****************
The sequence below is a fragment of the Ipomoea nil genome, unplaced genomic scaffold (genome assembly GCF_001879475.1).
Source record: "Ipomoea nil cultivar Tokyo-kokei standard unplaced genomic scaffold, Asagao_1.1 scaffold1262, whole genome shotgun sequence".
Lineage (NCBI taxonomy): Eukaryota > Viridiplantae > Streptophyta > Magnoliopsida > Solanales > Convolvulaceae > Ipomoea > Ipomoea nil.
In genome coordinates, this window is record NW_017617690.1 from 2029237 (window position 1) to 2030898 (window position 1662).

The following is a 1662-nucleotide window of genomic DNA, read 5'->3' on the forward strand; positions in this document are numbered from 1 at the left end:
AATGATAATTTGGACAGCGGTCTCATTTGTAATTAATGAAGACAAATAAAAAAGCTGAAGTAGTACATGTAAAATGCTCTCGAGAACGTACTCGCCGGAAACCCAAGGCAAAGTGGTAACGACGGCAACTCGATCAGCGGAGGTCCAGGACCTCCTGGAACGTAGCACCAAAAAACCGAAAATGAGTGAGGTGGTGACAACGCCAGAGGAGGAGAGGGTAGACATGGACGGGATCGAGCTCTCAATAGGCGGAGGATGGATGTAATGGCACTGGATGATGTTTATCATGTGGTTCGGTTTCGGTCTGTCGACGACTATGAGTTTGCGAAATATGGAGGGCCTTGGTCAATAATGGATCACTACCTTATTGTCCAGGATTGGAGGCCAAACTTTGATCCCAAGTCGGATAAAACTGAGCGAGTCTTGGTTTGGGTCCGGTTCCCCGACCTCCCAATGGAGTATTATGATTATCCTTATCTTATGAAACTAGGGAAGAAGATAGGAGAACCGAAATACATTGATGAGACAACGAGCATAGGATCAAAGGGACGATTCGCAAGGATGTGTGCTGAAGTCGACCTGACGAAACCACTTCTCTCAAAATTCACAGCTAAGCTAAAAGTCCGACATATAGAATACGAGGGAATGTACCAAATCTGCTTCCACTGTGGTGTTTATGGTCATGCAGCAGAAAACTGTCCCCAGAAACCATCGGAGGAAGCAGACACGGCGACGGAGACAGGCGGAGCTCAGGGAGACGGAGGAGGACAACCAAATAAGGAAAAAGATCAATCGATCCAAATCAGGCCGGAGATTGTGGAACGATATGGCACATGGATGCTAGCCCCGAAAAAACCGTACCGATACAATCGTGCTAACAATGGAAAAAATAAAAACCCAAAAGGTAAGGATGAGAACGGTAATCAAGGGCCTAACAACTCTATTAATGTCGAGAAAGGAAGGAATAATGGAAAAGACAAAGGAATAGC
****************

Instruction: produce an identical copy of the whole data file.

The sequence below is a fragment of the Ipomoea nil genome, unplaced genomic scaffold (genome assembly GCF_001879475.1).
Source record: "Ipomoea nil cultivar Tokyo-kokei standard unplaced genomic scaffold, Asagao_1.1 scaffold1262, whole genome shotgun sequence".
Lineage (NCBI taxonomy): Eukaryota > Viridiplantae > Streptophyta > Magnoliopsida > Solanales > Convolvulaceae > Ipomoea > Ipomoea nil.
In genome coordinates, this window is record NW_017617690.1 from 2029237 (window position 1) to 2030898 (window position 1662).

The following is a 1662-nucleotide window of genomic DNA, read 5'->3' on the forward strand; positions in this document are numbered from 1 at the left end:
AATGATAATTTGGACAGCGGTCTCATTTGTAATTAATGAAGACAAATAAAAAAGCTGAAGTAGTACATGTAAAATGCTCTCGAGAACGTACTCGCCGGAAACCCAAGGCAAAGTGGTAACGACGGCAACTCGATCAGCGGAGGTCCAGGACCTCCTGGAACGTAGCACCAAAAAACCGAAAATGAGTGAGGTGGTGACAACGCCAGAGGAGGAGAGGGTAGACATGGACGGGATCGAGCTCTCAATAGGCGGAGGATGGATGTAATGGCACTGGATGATGTTTATCATGTGGTTCGGTTTCGGTCTGTCGACGACTATGAGTTTGCGAAATATGGAGGGCCTTGGTCAATAATGGATCACTACCTTATTGTCCAGGATTGGAGGCCAAACTTTGATCCCAAGTCGGATAAAACTGAGCGAGTCTTGGTTTGGGTCCGGTTCCCCGACCTCCCAATGGAGTATTATGATTATCCTTATCTTATGAAACTAGGGAAGAAGATAGGAGAACCGAAATACATTGATGAGACAACGAGCATAGGATCAAAGGGACGATTCGCAAGGATGTGTGCTGAAGTCGACCTGACGAAACCACTTCTCTCAAAATTCACAGCTAAGCTAAAAGTCCGACATATAGAATACGAGGGAATGTACCAAATCTGCTTCCACTGTGGTGTTTATGGTCATGCAGCAGAAAACTGTCCCCAGAAACCATCGGAGGAAGCAGACACGGCGACGGAGACAGGCGGAGCTCAGGGAGACGGAGGAGGACAACCAAATAAGGAAAAAGATCAATCGATCCAAATCAGGCCGGAGATTGTGGAACGATATGGCACATGGATGCTAGCCCCGAAAAAACCGTACCGATACAATCGTGCTAACAATGGAAAAAATAAAAACCCAAAAGGTAAGGATGAGAACGGTAATCAAGGGCCTAACAACTCTATTAATGTCGAGAAAGGAAGGAATAATGGAAAAGACAAAGGAATAGC